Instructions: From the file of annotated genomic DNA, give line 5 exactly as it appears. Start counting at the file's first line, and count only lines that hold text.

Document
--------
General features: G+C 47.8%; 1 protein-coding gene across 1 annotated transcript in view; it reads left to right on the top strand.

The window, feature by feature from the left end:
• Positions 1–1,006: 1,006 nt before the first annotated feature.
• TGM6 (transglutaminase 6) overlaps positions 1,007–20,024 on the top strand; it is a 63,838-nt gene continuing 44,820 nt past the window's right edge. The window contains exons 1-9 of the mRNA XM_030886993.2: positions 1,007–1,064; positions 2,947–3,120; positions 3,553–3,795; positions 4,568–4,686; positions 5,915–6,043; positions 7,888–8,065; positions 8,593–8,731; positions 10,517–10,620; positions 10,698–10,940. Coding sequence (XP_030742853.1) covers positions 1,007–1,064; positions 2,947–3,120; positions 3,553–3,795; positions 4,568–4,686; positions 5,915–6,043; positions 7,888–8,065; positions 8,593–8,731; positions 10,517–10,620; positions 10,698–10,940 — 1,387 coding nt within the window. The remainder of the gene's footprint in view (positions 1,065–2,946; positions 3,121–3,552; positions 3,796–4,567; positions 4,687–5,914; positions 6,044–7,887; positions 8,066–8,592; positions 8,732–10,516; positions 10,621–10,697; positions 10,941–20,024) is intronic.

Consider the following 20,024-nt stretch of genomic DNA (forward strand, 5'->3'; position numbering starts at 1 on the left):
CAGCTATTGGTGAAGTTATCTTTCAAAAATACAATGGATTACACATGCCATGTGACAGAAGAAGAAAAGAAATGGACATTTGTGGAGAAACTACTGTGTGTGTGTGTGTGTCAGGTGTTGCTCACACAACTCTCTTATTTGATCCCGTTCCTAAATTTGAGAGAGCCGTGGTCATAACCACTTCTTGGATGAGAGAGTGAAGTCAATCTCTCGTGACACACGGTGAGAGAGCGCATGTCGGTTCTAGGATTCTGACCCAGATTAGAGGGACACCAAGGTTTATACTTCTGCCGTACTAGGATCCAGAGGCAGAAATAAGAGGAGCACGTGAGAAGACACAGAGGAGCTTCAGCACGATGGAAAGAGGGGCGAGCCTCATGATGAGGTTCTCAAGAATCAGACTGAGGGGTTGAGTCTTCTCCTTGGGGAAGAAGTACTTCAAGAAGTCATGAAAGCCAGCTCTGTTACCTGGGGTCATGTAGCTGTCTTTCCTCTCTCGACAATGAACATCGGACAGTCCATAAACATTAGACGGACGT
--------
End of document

Consider the following 20,024-nt stretch of genomic DNA (forward strand, 5'->3'; position numbering starts at 1 on the left):